By : KOH JUN LIN
PAKATAN Rakyat should focus on winning seats in the peninsula in the coming general election and support the local parties in Sabah, the Sabah State Reform Party (Star) chief Jeffrey Kitingan says.
Otherwise, Jeffrey said, it would be like Umno, which said has been ‘colonising' Sabah.
"Secondly, Pakatan Rakyat already promised to respect the autonomy of Sabah and Sarawak... It would be contradicting itself if it goes there to contest seats," he said at a talk in Kuala Lumpur last night.
Jeffrey said if this was done, the Sabah and Sarawak-based parties would support Pakatan Rakyat in its bid to form the federal government.
The former PKR vice-president also said that the peninsula already has 165 of the 222 parliamentary seats, leaving Sabah and Sarawak under-represented.
"We have so few (seats). If any of these are taken by the peninsula-based parties for their political games (in Putrajaya), how are we supposed to defend our rights?" he told the audience of about 80, many of whom were apparently Sabahans based in Kuala Lumpur.
Asked by a member of the audience what would be done if Pakatan Rakyat did not agree to cooperate and allowed its member parties to contest in Sabah, Jeffrey said he was not so pessimistic to believe that would be the case.
Formula Z for consolidation
"But should it happen, and we end up with no agreement, then we will need to implement what I call ‘Formula Z'.
"Formula Z means we have ensure all our supporters consolidate into one party only," Jeffrey added.
Earlier, at the beginning of the two-and-a-half-hour talk, Jeffery gave a history lecture on the formation of Malaysia, and said the political immaturity of Sabah and Sarawak at the time was exploited by Malaya.
He said Malaysia was supposed to be an equal partnership among the four nations of Malaya, Singapore, Sabah and Sarawak, with the interests of Sabah agreed under the 20-point agreement of 1963. However, the agreement was not honoured.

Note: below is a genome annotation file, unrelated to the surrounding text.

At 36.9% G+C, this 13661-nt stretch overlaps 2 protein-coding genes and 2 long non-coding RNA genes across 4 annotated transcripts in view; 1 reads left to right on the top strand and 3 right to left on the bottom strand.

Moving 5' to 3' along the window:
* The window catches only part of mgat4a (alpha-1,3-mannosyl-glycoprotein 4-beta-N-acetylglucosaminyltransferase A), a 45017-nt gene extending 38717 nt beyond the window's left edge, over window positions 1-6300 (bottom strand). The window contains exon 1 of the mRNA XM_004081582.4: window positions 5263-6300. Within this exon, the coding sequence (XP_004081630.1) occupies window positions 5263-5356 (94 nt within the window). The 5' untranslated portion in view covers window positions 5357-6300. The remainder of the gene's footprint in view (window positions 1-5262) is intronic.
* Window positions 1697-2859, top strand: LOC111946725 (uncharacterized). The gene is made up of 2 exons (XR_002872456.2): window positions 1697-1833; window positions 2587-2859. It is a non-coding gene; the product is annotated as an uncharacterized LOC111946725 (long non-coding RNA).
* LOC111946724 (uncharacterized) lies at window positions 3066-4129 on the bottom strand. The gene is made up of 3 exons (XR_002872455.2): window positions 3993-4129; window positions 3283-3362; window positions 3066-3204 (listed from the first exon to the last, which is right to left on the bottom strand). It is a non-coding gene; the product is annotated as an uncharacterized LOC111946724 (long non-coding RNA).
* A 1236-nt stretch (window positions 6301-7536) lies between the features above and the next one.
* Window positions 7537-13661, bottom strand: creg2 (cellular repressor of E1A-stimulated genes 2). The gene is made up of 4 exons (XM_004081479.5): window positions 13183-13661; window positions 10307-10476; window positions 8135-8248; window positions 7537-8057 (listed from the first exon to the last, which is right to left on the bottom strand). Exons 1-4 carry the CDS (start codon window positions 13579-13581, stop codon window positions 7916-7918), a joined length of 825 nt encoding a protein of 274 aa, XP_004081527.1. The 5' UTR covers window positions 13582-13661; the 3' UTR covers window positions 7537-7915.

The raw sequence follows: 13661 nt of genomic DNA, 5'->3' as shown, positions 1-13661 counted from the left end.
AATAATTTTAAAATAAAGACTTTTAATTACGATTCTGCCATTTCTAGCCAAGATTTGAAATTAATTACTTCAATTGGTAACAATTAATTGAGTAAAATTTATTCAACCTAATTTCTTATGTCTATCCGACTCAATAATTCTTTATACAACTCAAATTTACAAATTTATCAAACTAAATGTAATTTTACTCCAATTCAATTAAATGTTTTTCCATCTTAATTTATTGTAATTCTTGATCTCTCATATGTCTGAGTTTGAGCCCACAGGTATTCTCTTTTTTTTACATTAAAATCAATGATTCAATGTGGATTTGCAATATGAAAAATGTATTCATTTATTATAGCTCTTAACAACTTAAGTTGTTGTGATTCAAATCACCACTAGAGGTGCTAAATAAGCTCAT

Some of the points in the agreement highlighted by Jeffery included the taking into account of Sabah's size and population for the state's representation in Parliament; the state having control over immigration and education and the ‘Borneo-isation' of its civil service.
To illustrate the poor treatment given to Sabah, Jeffrey pointed out that while the Sabah district of Keningau was larger than Perlis, Penang and Malacca combined, the district only has one parliamentary seat and three state assembly seats.
No development focus for Sabah, Sarawak
In contrast, he said, the three peninsula states have among them 26 parliamentary seats and 83 state assembly seats.
Sabah and Sarawak, Jeffrey added, did not get development focus from the federal government, with only RM9 billion allocated for the two states from the RM109 billion budget, and he also quoted a World Bank report listing Sabah as the poorest state in Malaysia.
In addition, he said, there were 22,000 kilometres of tarred roads in the peninsula, but only 6,000 kilometres in the two states.
He then showed the audience a picture of village in Peninsular Malaysia with tarred roads, contrasted with an image of four-wheel drive vehicle stuck on a muddy ‘highway' in his home state.